The operator told our undercover homeowner Luanne prices start at $50, but after two hours of waiting, Mahfouz shows up to tell us it will cost about $185.
“It might be difficult,” he said, looking at the lock.
Mahfouz told our undercover homeowner we have a commercial lock — which we know isn’t true — and he may have to drill.
“Oh, I don’t want you to drill it,” homeowner Luanne said. “Oh my gosh, my husband will be so angry with me.”
She presses him to pick the lock instead.
“So you just can’t pick it?” she said.
“I’m going to try, but like I say, it’s a commercial,” he said.
Mahfouz tries picking the lock for exactly 52 seconds before he begins to drill.
“Do you have to drill it?” Luanne asks immediately.
Mahfouz nods and continues to drill before cameras move in.
“How’s it going,” Ming said, opening the door and shaking hands with Mahfouz.
“I’m very good,” Mahfouz responded.
Ming questions him about drilling the lock.
“I can’t believe you drilled this lock,” he said. “We watched a guy pick this lock in five seconds.”
“Basically, we tried for five minutes,” Mahfouz said.
“You didn’t try for five minutes,” Ming said.
“OK,” Mahfouz said, explaining that 24/7 Locksmith Services hasn’t given him much, and he has been told to call this type of lock a commercial lock.
He also said he would have charged us the same $185 even if he picked it.
“So when we’re told it’s starting at $50, there’s no chance we’ll pay $50?” Ming asked.
“No,” Mahfouz said.
24/7 Locksmith Services is the same company Dufort and Warfield used.
The Better Business Bureau lists 14 complaints for a company with the same phone number to which 24/7 Locksmith Services responded. Many complain about the company charging high prices for their services.
“They’re not being honest at all,” Warfield said.
“Shut them down and prosecute them,” Dufort said.
The State’s Regulation
Call Kurtis pressed the state’s Bureau of Security and Investigative Services, which oversees all locksmith licensing, for answers.
“You’re the regulatory agency,” Ming said. “What are you doing to stop this?”
“When we get complaints, we investigate those complaints,” spokesperson Russ Heimerich said.
Heimerich told Call Kurtis BSIS had received 281 locksmith complaints in the past two years, but Call Kurtis has learned only 17 locksmiths were actually cited, and none had their licenses revoked.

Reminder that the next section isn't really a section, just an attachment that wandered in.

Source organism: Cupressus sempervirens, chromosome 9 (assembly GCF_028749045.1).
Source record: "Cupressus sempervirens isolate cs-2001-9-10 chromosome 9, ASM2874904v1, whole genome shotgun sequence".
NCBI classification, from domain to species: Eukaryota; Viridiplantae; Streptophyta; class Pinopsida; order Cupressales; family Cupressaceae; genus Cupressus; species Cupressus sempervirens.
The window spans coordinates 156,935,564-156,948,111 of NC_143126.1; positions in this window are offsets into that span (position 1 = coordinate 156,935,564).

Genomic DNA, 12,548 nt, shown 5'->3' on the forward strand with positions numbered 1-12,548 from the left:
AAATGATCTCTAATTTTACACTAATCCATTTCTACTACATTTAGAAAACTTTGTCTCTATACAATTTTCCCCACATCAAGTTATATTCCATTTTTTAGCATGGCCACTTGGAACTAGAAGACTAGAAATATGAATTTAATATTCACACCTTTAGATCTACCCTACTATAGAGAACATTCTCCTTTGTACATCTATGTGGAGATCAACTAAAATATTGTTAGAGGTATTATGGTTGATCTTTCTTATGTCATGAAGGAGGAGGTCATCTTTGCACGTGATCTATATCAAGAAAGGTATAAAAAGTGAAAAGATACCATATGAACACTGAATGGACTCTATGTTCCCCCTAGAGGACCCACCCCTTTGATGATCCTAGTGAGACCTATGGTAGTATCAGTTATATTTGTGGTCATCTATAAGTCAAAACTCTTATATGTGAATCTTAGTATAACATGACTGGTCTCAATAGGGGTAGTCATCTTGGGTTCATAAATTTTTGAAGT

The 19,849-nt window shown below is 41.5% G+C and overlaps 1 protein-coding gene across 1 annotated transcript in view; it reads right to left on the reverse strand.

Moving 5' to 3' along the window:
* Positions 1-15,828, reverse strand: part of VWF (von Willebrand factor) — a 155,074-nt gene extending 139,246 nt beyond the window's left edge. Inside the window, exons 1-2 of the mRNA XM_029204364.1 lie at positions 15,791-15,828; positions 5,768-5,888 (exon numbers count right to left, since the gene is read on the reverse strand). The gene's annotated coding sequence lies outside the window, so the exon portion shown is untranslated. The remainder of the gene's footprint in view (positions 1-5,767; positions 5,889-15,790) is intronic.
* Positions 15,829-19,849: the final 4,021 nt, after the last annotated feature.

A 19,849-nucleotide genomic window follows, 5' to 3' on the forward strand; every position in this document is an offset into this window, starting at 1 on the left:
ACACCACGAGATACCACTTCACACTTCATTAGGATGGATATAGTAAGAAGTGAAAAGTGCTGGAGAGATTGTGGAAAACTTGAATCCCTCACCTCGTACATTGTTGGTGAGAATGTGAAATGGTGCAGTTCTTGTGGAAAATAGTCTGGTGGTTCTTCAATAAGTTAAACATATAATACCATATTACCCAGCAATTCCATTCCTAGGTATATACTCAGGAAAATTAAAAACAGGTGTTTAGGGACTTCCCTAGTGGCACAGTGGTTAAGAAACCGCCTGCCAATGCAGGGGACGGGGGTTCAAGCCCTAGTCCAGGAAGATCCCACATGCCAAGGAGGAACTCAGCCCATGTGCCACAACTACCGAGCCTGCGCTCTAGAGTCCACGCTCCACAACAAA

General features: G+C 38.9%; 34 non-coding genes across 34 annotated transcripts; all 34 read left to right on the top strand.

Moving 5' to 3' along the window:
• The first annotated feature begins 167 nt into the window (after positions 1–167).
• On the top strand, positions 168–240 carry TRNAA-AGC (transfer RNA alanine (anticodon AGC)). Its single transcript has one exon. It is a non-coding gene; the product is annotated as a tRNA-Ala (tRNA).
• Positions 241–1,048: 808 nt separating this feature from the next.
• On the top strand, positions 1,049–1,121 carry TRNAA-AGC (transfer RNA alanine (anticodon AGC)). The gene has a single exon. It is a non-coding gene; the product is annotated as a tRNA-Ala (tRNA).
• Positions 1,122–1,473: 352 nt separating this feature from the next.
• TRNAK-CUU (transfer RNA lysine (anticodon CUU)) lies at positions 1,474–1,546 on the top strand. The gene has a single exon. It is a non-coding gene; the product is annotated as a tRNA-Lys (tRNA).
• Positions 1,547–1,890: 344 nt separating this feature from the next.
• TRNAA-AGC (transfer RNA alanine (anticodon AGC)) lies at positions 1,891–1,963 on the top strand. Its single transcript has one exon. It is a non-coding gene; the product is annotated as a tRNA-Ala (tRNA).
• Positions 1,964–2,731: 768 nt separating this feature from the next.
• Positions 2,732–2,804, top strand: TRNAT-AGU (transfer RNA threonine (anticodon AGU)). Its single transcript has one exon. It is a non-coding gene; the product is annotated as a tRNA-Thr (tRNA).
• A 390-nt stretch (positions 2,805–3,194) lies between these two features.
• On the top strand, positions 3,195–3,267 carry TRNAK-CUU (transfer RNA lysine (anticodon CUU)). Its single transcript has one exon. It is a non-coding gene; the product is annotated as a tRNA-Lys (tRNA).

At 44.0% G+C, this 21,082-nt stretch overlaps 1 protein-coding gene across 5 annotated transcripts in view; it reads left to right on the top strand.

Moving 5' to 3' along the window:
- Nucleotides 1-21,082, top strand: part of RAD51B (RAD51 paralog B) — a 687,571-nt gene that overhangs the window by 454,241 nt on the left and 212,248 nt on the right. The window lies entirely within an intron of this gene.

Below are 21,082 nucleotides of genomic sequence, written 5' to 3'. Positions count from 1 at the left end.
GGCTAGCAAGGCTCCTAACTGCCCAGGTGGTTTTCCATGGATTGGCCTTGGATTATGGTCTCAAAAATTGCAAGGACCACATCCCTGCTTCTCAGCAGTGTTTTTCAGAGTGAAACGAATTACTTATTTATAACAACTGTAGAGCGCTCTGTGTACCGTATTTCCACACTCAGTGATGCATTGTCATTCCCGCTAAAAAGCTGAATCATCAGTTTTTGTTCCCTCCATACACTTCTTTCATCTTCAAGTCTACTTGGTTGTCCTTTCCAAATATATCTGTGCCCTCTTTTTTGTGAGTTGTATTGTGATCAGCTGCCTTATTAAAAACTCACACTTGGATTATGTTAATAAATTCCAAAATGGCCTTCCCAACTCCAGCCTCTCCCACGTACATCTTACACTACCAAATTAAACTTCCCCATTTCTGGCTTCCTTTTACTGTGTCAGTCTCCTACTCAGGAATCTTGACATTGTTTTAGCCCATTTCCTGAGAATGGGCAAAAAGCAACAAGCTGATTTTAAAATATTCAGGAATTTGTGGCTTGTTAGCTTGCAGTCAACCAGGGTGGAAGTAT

The BSIS said its resources to investigate bad locksmiths are limited.
“We do the best we can with what we’ve got,” he said.
“Do you think you’re adequately protecting the public from these guys?” Ming asked.
“I think we always wish we could do more,” Heimerich said.
“But you’re the regulator,” Ming said. “Aren’t you responsible for making sure people aren’t getting ripped off?”
“We are responsible for doing everything we can with the resources we have,” Heimerich said.
The Problem Continues
Cadway is disappointed.
“Nobody tries to help anyone anymore,” she said.
Mahfouz installed another lock for us and refused to take money for the job.
He admitted what he and his company have been doing hasn’t felt right.
“To be honest with you,” he said, “I don’t think I’m going to do this job anymore.”
Mahfouz said when you open the phone book or look online, several of the companies go to the same call centers, which may be out of state.
He then gets dispatched.
We reached out to 24/7 Locksmith Services which did not immediately return our calls.
Picking a Reputable Locksmith
The California Locksmith Association recommends verifying a locksmith’s license before he or she begins any work. The BSIS website allows consumers to check the license of both a locksmith employee and a locksmith company/owner.
In addition, locksmiths should be willing to give you an estimate over the phone. If the work is more than $500, the locksmith must be licensed with the Contractors State License Board as well.
Under the law, locksmiths must include their locksmith license number on all advertisements, so if a locksmith does not include this information, it may be an indication of other problems.